Most people who are duped into investment scams are losing their life savings, according to a new Garda awareness campaign.
In one recent case, a retired professional living in the Midlands lost his entire pension and savings, worth nearly €250,000 in total.
Gardaí say there has been a 120% increase in the number of investment frauds in the last year, with 111 cases reported in 2020.
These 111 cases amount to more than €4m in losses to Irish people.
However, gardaí believe the total amount being lost “runs to tens of millions” of euro, based on reports they receive from international law enforcement agencies relating to frauds detected in their countries involving monies coming from Ireland.
Gardaí believe many victims are embarrassed to report the crime, but they are encouraging people, as part of Fraud Awareness Week, to do so.
Marking the first day of the week, a Garda statement said most people deceived into dodgy investments are losing “in excess of €40,000” or a “person’s life savings”.
Gardaí are warning that “little or none” of the money is ever recovered. They have also noticed a shift in the age group and gender of victims in recent years, away from it being something predominantly affecting older males to a current situation where 40% of the victims are female and where people in their 30s and 40s are also affected.
The Garda statement said investment fraud has risen sharply during the pandemic.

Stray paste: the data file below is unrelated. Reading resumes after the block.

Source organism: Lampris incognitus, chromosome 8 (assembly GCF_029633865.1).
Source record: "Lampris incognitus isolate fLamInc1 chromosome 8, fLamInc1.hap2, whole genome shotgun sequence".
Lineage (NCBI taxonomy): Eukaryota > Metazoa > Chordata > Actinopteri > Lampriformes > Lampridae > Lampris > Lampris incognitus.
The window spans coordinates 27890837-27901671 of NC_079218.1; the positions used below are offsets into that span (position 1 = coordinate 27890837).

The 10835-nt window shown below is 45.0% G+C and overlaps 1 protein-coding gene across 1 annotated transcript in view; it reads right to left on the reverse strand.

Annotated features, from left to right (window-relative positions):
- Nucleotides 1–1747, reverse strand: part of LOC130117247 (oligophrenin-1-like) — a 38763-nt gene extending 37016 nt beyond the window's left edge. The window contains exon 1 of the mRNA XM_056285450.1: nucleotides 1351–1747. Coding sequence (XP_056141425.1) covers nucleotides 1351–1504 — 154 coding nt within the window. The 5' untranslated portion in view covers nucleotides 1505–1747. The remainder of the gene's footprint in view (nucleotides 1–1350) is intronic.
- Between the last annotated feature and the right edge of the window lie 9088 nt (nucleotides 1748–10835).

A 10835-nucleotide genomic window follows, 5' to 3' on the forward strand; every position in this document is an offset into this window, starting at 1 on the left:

Investment fraud is where criminals pose as investment managers, who promise quick and high rates of return, but end up simply stealing people’s money.
Gardaí say fraudsters use various investment schemes such as in rare metals, overseas property, and alternative energy schemes, including carbon credits and forestry.
“Promises are made of fast, enormous returns, once-in-a-lifetime opportunities and can be seen to be endorsed by reputable business people or celebrities but this is without their knowledge,” the statement said.
Chief Superintendent Pat Lordan of the Garda National Economic Crime Bureau said: “During Covid-19 times, we have seen a nearly 120% increase in this type of crime. We know that this crime is underreported as victims will often be embarrassed or ashamed at having been caught out.
The Garda statement said “nearly all” recent crimes involve virtual assets such as bitcoin and other cryptocurrencies.
“Many people online are responding to pop-up ads, following advice received via social media or they seek out investment advice on the internet and follow links to company sites which appear to be professional,” it said.
It said that quite often these fraudulent sites are hosted well beyond the EU, or are companies registered in unregulated jurisdictions.
“There is a huge element of aggressive, hard-selling associated with investments frauds,” it said.
It said fraudsters try and access the victim’s computer and bank accounts.
“False investments are made on behalf of the victim while the criminal transfers and steals the money,” warned the Garda statement.
“Losses start at €1,000, the majority are in excess of €40,000, representing a person’s life savings or pension lump sum.”